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Stroke remains one of the most devastating diseases in industrialized countries. Recanalization of the occluded arterial vessel using thrombolysis is the only causal therapy available. However, thrombolysis is limited due to severe side effects and a limited time window. As such, only a minority of patients receives this kind of therapy, showing a need for new and innovative treatment strategies. Although neuroprotective drugs have been shown to be beneficial in a variety of experimental stroke models, they ultimately failed in clinical trials. Consequently, recent scientific focus has been put on modulation of post-ischemic neuroregeneration, either via stimulation of endogenous neurogenesis or via application of exogenous stem cells or progenitor cells. Neurogenesis persists within the adult brain of both rodents and primates. As such, neural progenitor cells (NPCs) are found within distinct niches like the subventricular zone (SVZ) of the lateral ventricles and the subgranular zone of the dentate gyrus. Cerebral ischemia stimulates these astrocyte-like progenitor cells, upon which NPCs proliferate and migrate towards the site of lesion. There, NPCs partly differentiate into mature neurons, without significantly being integrated into the residing neural network. Rather, the majority of new-born cells dies within the first weeks post-stroke, leaving post-ischemic neurogenesis a phenomenon of unknown biological significance. Since NPCs do not replace lost brain tissue, beneficial effects observed in some studies after either stimulated or protected neurogenesis are generally contributed to indirect effects of these new-born cells. The precise identification of appropriated cellular mediators, however, is still elusive. How do these mediators work? Are they soluble factors or maybe even vesicular structures emanating from NPCs? What are the cues that guide NPCs towards the ischemic lesion site? How can post-ischemic neurogenesis be stimulated? How can the poor survival of NPCs be increased? In order to support post-ischemic neurogenesis, a variety of research groups have focused on application of exogenous stem/progenitor cells from various tissue sources. Among these, cultivated NPCs from the SVZ and mesenchymal stem cells (MSCs) from the bone marrow are frequently administered after induction of stroke. Although neuroprotection after delivery of stem/progenitor cells has been shown in various experimental stroke models, transplanted cells are usually not integrated in the neural network. Again, the vast amount of grafted cells dies or does not reach its target despite profound neuroprotection, also suggesting indirect paracrine effects as the cause of neuroprotection. Yet, the factors being responsible for these observations are under debate and still have to be addressed. Is there any “optimal” cell type for transplantation? How can the resistance of grafted cells against a non-favorable extracellular milieu be increased? What are the molecules that are vital for interaction between grafted cells and endogenous NPCs? The present research topic seeks to answer - at least in part - some of the aforementioned questions. Although the research topic predominantly focuses on experimental studies (and reviews alike), a current outlook towards clinical relevance is given as well.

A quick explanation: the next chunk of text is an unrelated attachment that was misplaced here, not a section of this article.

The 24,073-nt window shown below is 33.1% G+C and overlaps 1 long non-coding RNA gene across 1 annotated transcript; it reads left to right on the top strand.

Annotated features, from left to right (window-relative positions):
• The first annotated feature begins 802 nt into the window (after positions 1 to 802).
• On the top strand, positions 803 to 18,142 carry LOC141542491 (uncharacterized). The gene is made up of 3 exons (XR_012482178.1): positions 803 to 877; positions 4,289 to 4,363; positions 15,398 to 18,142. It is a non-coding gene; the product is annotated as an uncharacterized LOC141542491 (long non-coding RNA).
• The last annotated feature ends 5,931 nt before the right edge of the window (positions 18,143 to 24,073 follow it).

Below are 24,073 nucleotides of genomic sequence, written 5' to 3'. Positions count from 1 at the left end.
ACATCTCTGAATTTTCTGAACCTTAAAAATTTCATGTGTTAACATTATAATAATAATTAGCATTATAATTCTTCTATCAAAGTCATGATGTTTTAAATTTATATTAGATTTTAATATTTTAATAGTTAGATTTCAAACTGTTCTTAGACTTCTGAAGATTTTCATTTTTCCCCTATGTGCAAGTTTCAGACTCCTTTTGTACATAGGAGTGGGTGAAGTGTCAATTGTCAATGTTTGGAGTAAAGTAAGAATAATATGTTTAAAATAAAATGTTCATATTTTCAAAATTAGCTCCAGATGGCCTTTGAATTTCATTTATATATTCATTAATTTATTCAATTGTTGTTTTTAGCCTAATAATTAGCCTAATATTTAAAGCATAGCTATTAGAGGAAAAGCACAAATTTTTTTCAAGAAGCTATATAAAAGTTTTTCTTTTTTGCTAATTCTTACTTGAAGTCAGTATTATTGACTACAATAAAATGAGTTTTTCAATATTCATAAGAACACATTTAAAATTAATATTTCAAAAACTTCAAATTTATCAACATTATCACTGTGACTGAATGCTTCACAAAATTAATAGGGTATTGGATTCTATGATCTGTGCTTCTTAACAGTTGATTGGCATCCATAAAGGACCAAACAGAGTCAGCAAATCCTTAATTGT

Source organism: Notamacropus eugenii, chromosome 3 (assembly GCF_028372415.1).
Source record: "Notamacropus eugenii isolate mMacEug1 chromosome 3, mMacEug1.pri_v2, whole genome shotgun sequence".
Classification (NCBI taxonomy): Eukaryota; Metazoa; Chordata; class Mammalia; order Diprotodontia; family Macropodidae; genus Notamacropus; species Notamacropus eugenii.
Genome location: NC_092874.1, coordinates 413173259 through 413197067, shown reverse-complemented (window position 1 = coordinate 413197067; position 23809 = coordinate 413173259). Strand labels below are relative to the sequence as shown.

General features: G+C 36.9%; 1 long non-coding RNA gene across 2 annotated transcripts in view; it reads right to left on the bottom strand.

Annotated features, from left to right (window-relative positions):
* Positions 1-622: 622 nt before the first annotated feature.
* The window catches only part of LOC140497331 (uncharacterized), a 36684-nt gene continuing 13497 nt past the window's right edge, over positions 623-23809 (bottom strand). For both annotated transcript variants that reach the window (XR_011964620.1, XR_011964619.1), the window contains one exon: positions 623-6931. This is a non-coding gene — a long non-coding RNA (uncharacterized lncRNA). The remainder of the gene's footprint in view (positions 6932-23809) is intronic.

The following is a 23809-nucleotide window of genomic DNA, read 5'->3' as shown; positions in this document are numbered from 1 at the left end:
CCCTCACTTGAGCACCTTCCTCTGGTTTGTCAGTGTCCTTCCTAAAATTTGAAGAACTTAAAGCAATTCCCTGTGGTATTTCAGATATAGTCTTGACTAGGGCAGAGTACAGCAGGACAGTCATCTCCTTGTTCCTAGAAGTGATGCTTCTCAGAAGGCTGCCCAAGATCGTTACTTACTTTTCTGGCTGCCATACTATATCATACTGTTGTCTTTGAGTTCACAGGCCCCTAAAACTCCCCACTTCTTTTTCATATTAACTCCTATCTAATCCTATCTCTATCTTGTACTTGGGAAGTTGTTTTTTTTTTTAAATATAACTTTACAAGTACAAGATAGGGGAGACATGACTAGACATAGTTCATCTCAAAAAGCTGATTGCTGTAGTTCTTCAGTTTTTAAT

Allorecognition by Leukocytes of the Adaptive Immune System

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Book Series: Frontiers Research Topics ISSN: 16648714 ISBN: 9782889453863 Year: Pages: 107 DOI: 10.3389/978-2-88945-386-3 Language: English
Publisher: Frontiers Media SA
Subject: Medicine (General) --- Allergy and Immunology
Added to DOAB on : 2018-11-16 17:17:57